Why are our online product sales so low? An insider's guide
09 Nov 2012
With the hype surrounding the massive growth in online product sales, many business owners feel conned when instant profits are not quickly realised. The truth is that creating a successful online store or e-commerce website is incredibly challenging, particularly with a shoe-string marketing budget. Success depends on picking the right niche, product innovation and a unique online content strategy.
Since launching our web design and web marketing business in 2006, we have worked with hundreds of businesses and startups to promote and sell their products online. In this article we present our hard-earned tips and strategies for online success.
Types of Online Business
We have broadly grouped online businesses into the following categories:
Type 1 - Product based businesses - product small enough to ship nationally / internationally. Sales are made directly on the website. There is access to a massive potential customer base, but with no geographic protection from competitors.
Type 2 - Product based businesses - product too big to ship economically outside the local area. The website is typically used to show-case products and attract leads into local business outlets (website visit, phone call or email resulting in visit to store or local delivery).
Type 3 - Service based businesses. Most service based businesses require face-to-face contact and/or local infrastructure. As such the website is used to attract leads into a local business / outlet (phone call, email resulting in consultation).
Type 1 online businesses are the most challenging, but with the greatest potential payoff, in that the Internet provides access to a massive new customer base; but with a correspondingly large set of new competitors. The strategies that made a store-front business successful do not necessarily translate into online success, given the hugely differing market conditions. As such a change in marketing strategy is almost always needed for Type 1 online businesses.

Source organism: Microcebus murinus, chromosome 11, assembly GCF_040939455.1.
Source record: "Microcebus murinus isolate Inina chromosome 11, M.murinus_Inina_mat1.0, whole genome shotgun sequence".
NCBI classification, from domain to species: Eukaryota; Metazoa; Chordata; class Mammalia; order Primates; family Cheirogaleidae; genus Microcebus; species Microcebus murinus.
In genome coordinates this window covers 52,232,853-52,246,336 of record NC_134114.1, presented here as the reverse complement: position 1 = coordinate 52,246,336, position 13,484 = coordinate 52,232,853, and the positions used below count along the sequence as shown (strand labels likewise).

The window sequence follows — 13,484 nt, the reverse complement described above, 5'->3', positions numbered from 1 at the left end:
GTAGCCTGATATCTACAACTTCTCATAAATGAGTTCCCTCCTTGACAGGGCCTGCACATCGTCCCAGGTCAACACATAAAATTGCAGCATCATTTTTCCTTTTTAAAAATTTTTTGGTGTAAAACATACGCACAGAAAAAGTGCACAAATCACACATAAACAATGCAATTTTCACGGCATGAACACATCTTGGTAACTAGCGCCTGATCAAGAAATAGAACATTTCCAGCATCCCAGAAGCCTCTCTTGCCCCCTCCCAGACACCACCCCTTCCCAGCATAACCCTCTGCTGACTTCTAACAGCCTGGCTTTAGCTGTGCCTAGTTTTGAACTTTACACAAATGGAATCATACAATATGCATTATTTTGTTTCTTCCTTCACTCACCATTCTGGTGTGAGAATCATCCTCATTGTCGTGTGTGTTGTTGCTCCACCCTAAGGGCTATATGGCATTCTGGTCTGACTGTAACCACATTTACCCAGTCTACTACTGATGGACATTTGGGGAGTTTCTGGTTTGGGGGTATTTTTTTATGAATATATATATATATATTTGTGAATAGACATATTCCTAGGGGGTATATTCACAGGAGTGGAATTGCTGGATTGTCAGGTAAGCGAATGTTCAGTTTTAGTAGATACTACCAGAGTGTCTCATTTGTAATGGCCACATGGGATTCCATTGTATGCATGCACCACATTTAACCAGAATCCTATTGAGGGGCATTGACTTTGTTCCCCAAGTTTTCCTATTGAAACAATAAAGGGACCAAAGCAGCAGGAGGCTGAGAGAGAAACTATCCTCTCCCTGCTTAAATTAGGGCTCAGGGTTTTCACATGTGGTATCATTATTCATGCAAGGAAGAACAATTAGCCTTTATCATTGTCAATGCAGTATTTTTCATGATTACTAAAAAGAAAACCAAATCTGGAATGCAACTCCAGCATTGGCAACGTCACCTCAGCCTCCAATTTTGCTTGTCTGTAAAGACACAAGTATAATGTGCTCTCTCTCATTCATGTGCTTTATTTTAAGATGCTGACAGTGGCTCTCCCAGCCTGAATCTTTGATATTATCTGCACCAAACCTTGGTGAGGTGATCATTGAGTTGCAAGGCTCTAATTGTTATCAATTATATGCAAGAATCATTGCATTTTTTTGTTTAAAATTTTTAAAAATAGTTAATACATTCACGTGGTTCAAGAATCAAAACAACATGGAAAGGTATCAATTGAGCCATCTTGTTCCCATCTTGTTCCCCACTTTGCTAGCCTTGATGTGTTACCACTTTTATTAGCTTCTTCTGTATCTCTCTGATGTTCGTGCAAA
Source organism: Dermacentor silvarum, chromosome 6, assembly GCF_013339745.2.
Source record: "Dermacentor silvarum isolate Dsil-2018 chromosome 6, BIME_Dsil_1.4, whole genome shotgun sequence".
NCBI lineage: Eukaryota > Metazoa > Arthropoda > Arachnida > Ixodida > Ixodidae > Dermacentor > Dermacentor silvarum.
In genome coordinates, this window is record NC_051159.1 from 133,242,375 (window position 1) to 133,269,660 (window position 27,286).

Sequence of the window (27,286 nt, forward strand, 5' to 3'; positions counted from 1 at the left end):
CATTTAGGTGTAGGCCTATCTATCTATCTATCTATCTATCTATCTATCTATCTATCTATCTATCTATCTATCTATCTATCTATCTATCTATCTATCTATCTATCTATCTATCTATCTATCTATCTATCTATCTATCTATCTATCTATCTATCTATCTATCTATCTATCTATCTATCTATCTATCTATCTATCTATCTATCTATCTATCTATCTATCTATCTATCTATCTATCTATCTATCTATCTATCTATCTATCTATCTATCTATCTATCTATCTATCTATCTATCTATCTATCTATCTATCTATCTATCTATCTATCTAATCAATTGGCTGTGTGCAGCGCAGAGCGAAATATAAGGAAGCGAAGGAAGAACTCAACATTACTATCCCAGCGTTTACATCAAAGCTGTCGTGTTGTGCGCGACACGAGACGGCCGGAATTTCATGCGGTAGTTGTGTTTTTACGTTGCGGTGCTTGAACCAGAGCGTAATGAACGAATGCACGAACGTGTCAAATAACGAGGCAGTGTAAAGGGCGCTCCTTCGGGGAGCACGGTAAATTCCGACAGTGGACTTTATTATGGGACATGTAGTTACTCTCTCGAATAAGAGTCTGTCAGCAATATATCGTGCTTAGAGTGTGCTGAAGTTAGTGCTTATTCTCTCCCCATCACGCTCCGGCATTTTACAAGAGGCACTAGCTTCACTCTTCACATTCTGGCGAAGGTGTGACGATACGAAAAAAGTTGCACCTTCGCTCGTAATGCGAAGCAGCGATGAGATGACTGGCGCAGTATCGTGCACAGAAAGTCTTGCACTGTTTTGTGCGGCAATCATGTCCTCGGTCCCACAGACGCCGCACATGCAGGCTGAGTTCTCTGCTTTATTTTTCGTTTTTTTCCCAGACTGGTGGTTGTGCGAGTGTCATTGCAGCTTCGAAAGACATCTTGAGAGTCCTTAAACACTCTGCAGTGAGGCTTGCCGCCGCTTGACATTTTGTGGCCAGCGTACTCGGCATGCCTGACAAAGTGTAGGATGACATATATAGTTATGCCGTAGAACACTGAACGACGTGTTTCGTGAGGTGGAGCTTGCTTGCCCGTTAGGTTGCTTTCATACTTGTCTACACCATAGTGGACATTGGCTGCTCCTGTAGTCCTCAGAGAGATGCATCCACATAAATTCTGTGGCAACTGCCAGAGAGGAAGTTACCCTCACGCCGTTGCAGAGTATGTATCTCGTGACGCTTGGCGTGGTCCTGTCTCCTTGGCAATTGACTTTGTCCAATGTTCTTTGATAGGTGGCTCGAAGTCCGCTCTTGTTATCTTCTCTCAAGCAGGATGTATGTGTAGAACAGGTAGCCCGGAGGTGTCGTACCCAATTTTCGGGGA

Type 2 and Type 3 businesses can usually succeed online with less effort than Type 1, as these businesses are protected by geographic boundaries and the website is often best used to attract new leads into existing business structures and shop-fronts/offices. Type 2 and Type 3 businesses still require an online marketing strategy and budget, however in most cases online marketing can usually be carried out systematically and a return on investment achieved. Marketing for Type 2 and Type 3 businesses is actually becoming easier with the event of location based search and mobile device search (mobile, ipad, iphone, GPS, etc).
Type 1 - Product based businesses - product small enough to ship nationally / internationally
Given the large size of the global online market, Type 1 businesses clearly require a higher level of innovation to achieve success. To compete effectively often requires a totally new business model, one that accounts for the high levels of competition, the wide distribution area and the potential for scaling the business globally.
Fundamentally, it is as easy for a customer to visit your website as any other to purchase a product. For small products, the cost and speed of shipping is not always a factor in the purchase. With no geographic boundaries, non-unique product offerings face massive levels of online competition. As competition increases, consumers make purchase decisions based on price, shifting products into commodities. In our opinion, this is one of the fundamental reasons most online product based businesses fail. Most products are simply not unique enough to stand out in the global market.
Need for (greater) uniqueness
Given the high level of uniqueness and innovation required, the success rate of Type 1 websites is low. Most are not turning a significant profit, with the majority of online sales going to the larger and established online merchants. If the product or offer to the customer is not unique in a significant way, small or new businesses find it near impossible to achieve profitability. However, if you have a unique product offering backed up with rapid service and a great web presence, the potential for access to new consumers can scale a business rapidly.